Otterman speaks... (2003-2007)
Weblog about cycling, macintosh, natural history and life in Singapore.
Otterman - Blog Home

Archives - Blog's RSS - Comments RSS - LJ - Email me - All my blogs - About me: 2004 - 2002

Make a permalink or URL tiny:
Blog email subscription

Enter your email address to receive the previous day's posts:


Mac and the Internet - NUS
Cycling - Life in Singapore - Meow
Singapore Naturalist - Mangroves
Science - World - Museum
Movies - Literature - Travel

Biology module blogs:
Biodiversity (Year 1)
Ecology (Year 3)
Structure & Function (Year 3)
Marine Biology (Year 4)
Natural History Blogs:
The Biology Refugia
Raffles Museum Toddycats
Intl Coastal Cleanup Singapore
Labrador Park
Pulau Ubin Stories
Pulau Hantu
Cycling in Singapore
Mac Meetup Singapore
Aboard the Götheborg
Otterman Projects
Zendogs/Wheels are Turning
Hopea sangal

Raffles Museum Toddycats!

Pedal Ubin!
Pasir Panjang Heritage
Raffles Museum Internship
MR-BT Briskwalkers

Mac Meetups

Some of my kakis

Kakis at home
Ad & Jen
Inertia is a Sin
Halfway between the gutter and the stars
Lost in the Jungle
Dawn, Cat Welfare
Compulsive Maniac
Deadpoet's Cave
Rambling Librarian
Cooler Insights
Pencil Shavings
Ling the Merciless
Philosophize Me Jelly
Dewi A

Kakis overseas
Alvin - Beijing, China:
* Alvin's spiel
Kevin - Buffalo, NY:
Theory is the Reason
Bonny - HCMC, Vietnam:
Jac - London, UK:
Dogged Wanderings
Jasmin - NY, NY:
The Worsted Witch
Marcus - Shanghai, China:
You only live once
Tse-Lynn - Wilmington, NC:
Musings of a barefoot traveller
Jani - Newcastle, UK:
Salted & Fried

Seow Hwa's
The Ice Cream Gallery

Local reads
Commentary Singapore
Singapore Surf

Museum Roundtable
Science Daily
Environmental News Network
National Geographic News
New Scientist news
Nature News
Google News
Resource Shelf
The Unofficial Apple Weblog
Boing Boing
The Daily Show
This is a Flickr badge showing photos in a set called My Handphone Photos. Make your own badge here.

Made on a Mac with
Claris Home Page 3.0.
Blog engine: Samizdat,
based on PHPosxom,
based on Blosxom.
Updated with TextWrangler.

Creative Commons License
© N. Sivasothi, 2003
This work is licensed under a
Creative Commons License.

Subscribe with Bloglines

Otterman speaks...

Cycling, macintosh, natural history and life in Singapore - Archives

List of Categories : travel * museum * cycling * Singapore Naturalist * science * kakis * mangroves * movies * mac and the internet * meow * NUS * life in Singapore * lit * world *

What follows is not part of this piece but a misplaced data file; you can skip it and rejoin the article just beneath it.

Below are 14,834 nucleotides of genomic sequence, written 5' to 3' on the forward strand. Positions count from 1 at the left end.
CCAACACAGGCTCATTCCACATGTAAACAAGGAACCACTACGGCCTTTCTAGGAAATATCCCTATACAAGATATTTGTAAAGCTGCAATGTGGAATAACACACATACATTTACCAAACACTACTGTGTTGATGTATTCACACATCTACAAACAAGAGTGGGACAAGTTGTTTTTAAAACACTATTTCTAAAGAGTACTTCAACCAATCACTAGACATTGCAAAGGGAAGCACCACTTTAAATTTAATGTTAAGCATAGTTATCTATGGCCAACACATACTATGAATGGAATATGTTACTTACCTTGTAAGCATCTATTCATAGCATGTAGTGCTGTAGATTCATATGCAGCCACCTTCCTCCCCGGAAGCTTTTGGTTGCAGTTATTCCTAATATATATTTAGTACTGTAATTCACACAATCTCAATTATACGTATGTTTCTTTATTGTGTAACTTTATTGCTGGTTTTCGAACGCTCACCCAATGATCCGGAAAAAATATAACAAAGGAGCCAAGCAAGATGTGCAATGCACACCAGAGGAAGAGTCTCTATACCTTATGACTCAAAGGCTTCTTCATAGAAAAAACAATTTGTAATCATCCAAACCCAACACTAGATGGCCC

Fri 26 May 2006

Symposium Dinosaurs! Day 2

Category : museum

Day 2: 26 May 2006 (Friday)

2:00 PM Registration (just sign in)

2:30 PM Peter Makovicky (The Field Museum): "Sickle-clawed dinosaurs of the Southern Hemisphere"

In January, 2004 a joint team of Argentine and American paleontologists excavated the most complete small carnivorous dinosaur yet discovered in South America. The specimen comes from 90 million year old rocks in northern Patagonian province of Rio Negro about 700 miles southwest of Buenos Aires. It represents a new species, which we named Buitreraptor, and it is very bird-like relative of Velociraptor with a huge wish-bone, long, wing-like forelimbs, and large sickle-shaped claws on its feet.

Q & A

3:30 PM Break

4:00 PM Xu Xing (Institute for Vertebrate Paleontology and Paleoanthropology): "In search of BirdŐs Ancestors"

Dr Xu Xing considers himself to be the luckiest of dinosaur fossil hunters. Based on his personal experiences, he will relate stories of prospecting dinosaur fossils in remote areas of China and elsewhere. He has discovered exceptionally well-preserved skeletons which have become keys for understanding the dinosaur-bird transition, and has analyzed and discerned patterns of dinosaur evolution along the line to birds. The new dinosaurs unearthed are probably among the weirdest and most important dinosaur species ever known.

5:00 PM Peter Larson (Black Hills Institute of Geological Research): "Variation and Sexual Dimorphism in Tyrannosaurus rex"

Over the last one hundred plus years more than thirty specimens of Tyrannosaurus rex have been collected. Although this would be a small number of specimens, compared to what might be acceptable for an extant species, it is significant when compared to other extinct taxa of non-avian dinosaurs. Identification of certain characters, along with morphometric analysis of specific skeletal elements, indicates that robust and gracile morphotypes exist. Sexual dimorphism studies for extant birds demonstrate that weight and some skeletal characters differ by gender. This data along with ancillary information obtained from theropod nests and Tyrannosaurus rex skeletons suggest that the robust morphotype is female. Morphometrics and further study indicate that specimens that have been synonymized probably represent at least two additional taxa distinct from T. rex. Those are Nanotyrannus lancensis and an unnamed species of Tyrannosaurus.

6:00 PM End of day 2

Posted at 1:31AM UTC by N. Sivasothi | permalink | , .